Across the developing world, policy makers are looking for ways to increase teacher accountability and ensure that all students are getting the education they need to succeed in life. But what’s the best way to protect against teacher absenteeism in countries where inspection systems are already overburdened and have little funding? Answering this question and ensuring that teachers come to school is critical to improving student learning.
|Evaluation Sample:||200 schools|
|Intervention:||Information and communication technology; camera phones|
|Researchers:||Patrick Ramanantoanina, World Bank; Moussa Blimpo, University of Oklahoma; Melissa Adelman, World Bank; David Evans, World Bank; Noah Yarrow, World Bank|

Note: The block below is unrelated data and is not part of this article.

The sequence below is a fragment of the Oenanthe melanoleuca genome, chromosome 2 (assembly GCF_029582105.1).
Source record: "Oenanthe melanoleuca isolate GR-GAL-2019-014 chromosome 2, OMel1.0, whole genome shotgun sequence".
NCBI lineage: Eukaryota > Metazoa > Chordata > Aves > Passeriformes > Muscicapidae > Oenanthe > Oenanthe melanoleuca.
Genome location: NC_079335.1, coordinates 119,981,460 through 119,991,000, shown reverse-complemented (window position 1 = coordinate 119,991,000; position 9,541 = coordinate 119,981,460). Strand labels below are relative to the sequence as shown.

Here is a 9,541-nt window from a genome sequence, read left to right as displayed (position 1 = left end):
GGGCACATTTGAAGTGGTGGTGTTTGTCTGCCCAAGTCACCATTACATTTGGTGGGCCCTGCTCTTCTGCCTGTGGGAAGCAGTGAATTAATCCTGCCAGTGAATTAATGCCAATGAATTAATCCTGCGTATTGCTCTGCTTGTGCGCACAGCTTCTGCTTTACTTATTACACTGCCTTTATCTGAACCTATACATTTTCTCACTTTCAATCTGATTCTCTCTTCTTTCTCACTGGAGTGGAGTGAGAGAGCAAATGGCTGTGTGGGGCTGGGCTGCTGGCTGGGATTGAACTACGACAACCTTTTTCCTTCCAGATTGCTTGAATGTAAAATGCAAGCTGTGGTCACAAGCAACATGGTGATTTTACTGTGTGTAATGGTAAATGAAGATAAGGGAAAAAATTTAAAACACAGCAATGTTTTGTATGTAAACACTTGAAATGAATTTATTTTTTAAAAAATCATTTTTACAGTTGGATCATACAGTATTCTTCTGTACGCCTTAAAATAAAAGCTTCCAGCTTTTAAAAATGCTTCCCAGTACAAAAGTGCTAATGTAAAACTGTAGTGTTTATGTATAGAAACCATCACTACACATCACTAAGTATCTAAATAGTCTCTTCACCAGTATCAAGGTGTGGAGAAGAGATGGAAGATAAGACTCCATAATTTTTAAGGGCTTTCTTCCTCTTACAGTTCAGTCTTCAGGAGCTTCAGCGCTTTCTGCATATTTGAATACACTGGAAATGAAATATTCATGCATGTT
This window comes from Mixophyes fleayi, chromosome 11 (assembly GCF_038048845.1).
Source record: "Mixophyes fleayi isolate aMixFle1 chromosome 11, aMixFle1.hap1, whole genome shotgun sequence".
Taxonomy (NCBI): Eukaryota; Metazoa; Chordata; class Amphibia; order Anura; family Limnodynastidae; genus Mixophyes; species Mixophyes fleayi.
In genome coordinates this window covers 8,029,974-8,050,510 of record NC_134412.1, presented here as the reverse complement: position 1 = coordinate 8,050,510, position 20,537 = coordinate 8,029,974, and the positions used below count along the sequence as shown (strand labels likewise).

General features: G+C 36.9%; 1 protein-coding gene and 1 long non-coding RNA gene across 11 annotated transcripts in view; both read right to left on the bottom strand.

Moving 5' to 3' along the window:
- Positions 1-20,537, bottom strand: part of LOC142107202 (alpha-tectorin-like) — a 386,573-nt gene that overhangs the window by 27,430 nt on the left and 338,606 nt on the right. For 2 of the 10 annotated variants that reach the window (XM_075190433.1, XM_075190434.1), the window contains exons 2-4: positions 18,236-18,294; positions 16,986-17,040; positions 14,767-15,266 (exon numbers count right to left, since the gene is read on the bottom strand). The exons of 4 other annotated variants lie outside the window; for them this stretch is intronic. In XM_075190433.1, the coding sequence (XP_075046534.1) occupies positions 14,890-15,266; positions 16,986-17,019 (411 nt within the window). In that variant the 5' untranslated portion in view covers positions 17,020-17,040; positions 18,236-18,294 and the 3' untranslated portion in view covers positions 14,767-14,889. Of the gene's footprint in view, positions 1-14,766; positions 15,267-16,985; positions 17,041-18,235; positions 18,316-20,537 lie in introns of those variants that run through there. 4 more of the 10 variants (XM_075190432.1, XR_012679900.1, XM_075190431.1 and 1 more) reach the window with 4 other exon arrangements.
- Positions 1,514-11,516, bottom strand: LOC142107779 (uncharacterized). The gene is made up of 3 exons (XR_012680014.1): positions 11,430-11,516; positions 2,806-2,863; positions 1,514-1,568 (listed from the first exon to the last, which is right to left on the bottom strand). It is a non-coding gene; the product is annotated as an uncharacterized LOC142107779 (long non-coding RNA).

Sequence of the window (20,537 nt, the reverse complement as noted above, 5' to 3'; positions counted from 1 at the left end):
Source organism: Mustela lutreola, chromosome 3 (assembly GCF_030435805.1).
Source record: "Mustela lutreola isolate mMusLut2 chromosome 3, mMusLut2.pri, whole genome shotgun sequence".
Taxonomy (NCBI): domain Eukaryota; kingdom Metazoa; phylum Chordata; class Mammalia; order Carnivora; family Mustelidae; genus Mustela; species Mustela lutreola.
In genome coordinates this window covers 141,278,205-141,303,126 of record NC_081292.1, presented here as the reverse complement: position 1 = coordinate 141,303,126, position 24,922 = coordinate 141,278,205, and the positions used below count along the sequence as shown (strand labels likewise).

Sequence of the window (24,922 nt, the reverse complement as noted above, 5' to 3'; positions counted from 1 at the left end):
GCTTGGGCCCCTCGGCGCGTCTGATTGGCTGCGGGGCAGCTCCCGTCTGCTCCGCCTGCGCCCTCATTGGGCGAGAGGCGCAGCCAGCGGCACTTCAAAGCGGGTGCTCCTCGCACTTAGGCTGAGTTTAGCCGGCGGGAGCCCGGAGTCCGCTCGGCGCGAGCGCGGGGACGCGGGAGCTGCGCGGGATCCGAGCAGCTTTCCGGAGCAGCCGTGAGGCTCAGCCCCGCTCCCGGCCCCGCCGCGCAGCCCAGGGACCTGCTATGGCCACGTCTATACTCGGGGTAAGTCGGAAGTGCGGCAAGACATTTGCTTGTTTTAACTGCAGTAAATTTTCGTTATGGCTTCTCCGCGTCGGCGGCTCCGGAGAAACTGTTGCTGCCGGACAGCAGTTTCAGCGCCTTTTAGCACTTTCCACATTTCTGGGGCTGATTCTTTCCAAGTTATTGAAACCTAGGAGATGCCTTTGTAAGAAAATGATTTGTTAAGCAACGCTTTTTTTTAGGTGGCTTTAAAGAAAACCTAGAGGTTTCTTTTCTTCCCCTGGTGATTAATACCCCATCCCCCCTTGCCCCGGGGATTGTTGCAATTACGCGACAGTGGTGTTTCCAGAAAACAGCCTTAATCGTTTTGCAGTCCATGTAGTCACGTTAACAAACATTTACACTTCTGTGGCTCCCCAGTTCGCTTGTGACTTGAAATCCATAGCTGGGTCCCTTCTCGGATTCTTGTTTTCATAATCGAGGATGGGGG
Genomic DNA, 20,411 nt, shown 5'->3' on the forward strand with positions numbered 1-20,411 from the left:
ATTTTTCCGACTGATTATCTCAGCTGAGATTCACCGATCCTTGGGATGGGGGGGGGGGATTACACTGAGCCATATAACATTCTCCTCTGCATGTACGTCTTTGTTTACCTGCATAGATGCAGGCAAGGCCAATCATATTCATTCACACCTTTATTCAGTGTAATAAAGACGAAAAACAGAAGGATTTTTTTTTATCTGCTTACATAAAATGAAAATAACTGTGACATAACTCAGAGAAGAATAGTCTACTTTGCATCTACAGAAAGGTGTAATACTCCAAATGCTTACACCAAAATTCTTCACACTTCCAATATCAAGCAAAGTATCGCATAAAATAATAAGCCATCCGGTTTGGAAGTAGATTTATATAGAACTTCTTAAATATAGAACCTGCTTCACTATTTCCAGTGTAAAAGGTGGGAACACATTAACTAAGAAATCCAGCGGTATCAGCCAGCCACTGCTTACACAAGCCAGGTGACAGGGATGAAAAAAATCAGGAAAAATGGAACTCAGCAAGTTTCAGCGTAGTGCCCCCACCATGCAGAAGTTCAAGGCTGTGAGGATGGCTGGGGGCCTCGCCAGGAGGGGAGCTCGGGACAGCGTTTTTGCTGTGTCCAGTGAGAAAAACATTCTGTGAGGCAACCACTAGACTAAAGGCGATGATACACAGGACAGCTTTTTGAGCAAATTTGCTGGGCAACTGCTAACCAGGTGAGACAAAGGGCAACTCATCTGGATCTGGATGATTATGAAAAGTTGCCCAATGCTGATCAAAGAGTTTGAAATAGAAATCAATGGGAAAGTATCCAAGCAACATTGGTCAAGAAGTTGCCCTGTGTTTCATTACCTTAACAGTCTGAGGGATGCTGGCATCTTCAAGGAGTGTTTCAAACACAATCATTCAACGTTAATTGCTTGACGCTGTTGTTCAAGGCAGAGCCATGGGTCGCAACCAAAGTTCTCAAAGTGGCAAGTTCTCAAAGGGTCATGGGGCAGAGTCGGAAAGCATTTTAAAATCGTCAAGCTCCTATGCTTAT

In Haiti, policy makers are looking for ways to increase teacher accountability in the education sector, especially in the country’s large and mostly unregulated low-cost private school system. Nearly 90 percent of primary and secondary schools are private and some 20 percent of schools across the country reported a teacher absence in the previous week. Researchers worked with the Ministry of Education to implement a program that used cell phone cameras and wireless internet connections to verify teacher attendance.